Recent Posts
Archives
 July 2014
 June 2014
 May 2014
 April 2014
 March 2014
 February 2014
 January 2014
 December 2013
 November 2013
 October 2013
 September 2013
 August 2013
 July 2013
 June 2013
 April 2013
 March 2013
 February 2013
 January 2013
 December 2012
 November 2012
 October 2012
 September 2012
 August 2012
 July 2012
 June 2012
 May 2012
 April 2012
 March 2012
 February 2012
 January 2012
 December 2011
 November 2011
 October 2011
 September 2011
 August 2011
 July 2011
 June 2011
 May 2011
 April 2011
 March 2011
 February 2011
 January 2011
 December 2010
 November 2010
 August 2010
 January 2010
 December 2009
 November 2009
 June 2009
 May 2009
 March 2009
 February 2009
 January 2009
Categories
Meta
Category Archives: mathematica
Finding normal modes
Normal mode analysis is a typical topic in junior/senior mechanics courses. Ours suffers from a lack of linear algebra as a prerequisite so I’ve worked to find ways to engage students with this material without that background. My typical approach … Continue reading
Posted in mathematica, physics, teaching
8 Comments
Finding grains
My colleague asked me to help him out with this image: He needs to know the grain size distribution, and they’ve been having trouble automating this. He knew I’d been doing some work with Mathematica’s image analysis capabilities so he … Continue reading
Posted in mathematica, physics
4 Comments
Object tracking in Mathematica
I’ve been playing with ImageFeatureTrack in Mathematica over the last few days. My interest is in helping me and my students track the beads on a swinging beaded chain (something we worked on quite a bit last summer). I just … Continue reading
Posted in mathematica, physics
5 Comments
Visualizing eigenvectors
When I was in undergrad, I dutifully did all my linear algebra homework, not really understanding why. I figured, “if they want me to find a vector or two for a given matrix that satisfies M.v=lambda v , fine, I’ll do it.” … Continue reading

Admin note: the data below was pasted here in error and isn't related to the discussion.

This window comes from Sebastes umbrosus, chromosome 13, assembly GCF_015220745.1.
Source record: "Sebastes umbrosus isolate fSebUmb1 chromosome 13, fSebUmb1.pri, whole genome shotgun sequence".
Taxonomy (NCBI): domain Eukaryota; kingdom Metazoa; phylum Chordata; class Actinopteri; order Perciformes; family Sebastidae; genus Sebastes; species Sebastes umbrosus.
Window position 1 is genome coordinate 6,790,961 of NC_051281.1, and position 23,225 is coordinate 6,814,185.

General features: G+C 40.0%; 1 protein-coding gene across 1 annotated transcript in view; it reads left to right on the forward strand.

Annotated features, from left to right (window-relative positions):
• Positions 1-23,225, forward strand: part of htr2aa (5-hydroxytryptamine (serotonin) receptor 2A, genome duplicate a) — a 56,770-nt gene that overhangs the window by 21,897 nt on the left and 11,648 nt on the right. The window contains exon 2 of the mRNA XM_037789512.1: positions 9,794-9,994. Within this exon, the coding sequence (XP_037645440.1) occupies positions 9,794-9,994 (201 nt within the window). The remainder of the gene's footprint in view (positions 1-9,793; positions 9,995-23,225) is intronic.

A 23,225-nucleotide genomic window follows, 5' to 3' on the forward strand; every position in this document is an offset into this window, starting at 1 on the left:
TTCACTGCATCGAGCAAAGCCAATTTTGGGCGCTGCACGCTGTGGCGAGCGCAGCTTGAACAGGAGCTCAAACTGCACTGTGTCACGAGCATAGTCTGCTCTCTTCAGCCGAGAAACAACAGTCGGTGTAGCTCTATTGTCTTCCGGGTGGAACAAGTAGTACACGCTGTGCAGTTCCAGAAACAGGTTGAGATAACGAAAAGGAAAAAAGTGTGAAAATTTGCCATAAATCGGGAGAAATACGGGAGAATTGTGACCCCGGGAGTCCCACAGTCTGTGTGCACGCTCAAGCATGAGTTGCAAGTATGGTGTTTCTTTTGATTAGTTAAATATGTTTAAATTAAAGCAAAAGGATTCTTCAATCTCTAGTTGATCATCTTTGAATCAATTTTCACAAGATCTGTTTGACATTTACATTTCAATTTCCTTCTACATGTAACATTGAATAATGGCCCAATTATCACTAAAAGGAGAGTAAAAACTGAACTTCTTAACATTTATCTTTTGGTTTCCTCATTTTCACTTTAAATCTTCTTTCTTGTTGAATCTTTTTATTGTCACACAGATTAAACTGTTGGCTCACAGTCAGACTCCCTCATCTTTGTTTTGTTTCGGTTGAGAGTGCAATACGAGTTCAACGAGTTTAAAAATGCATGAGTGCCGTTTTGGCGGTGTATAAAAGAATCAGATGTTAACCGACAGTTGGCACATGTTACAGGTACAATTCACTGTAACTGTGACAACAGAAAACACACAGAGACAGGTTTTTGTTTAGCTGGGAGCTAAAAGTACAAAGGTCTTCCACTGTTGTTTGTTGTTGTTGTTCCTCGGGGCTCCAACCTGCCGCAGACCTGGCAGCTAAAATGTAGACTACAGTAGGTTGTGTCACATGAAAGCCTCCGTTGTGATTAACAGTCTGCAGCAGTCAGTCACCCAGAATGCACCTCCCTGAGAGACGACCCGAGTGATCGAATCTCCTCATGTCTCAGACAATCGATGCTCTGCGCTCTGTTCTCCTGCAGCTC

Posted in math, mathematica, physics, teaching, Uncategorized
5 Comments
Fourier analysis for nonscientists
Yesterday I went on twitter to try to get some help on teaching Fourier analysis for my sound and music class: teaching fourier theory to nonsciSs. Goal: that it's possible (to find freqs). notagoal: teach slickest way to do the … Continue reading
Posted in math, mathematica, physics, teaching
5 Comments
Clock hands symmetry
A long time ago, Dan Meyer took to the twittersphere with a question: "When do the three clock hands form three 120degree angles?" Fun problem from Bowen Kerins. bit.ly/iKCZSz— Dan Meyer (@ddmeyer) June 30, 2011 At the time I thought … Continue reading
Posted in fun, math, mathematica
4 Comments
Creating supplemental texts
I’m nearing the end of a semester where, for one class, there was no official text. That’s going decently well, though I’ll likely have more to say about that in another post. What I want to talk about here are … Continue reading
Posted in mathematica, syllabus creation, teaching
21 Comments
Lagrange multipliers
This is a post that builds on my previous notes about the calculus of variations. This week I’m going to teach about modeling constraint forces using the Lagrangian approach, and I wanted to put these notes down for my current … Continue reading
Posted in mathematica, physics, teaching
3 Comments
Snails on a triangle
This post got its spark when I read this These challenging physics problems found by @MrHonner are awesome. mrhonner.com/2013/01/24/cha…— John Burk (@occam98) January 30, 2013 John had also mentioned the list in last week’s Global Physics Department meeting, and I … Continue reading
Posted in math, mathematica, teaching
3 Comments
Lake ice thickness
OOPS: I posted this late at night and as I laid down to bed afterwards I realized that I was using the wrong . I was using the one for water, not ice. Ice is larger by a factor of 4, … Continue reading
Posted in mathematica, physics
4 Comments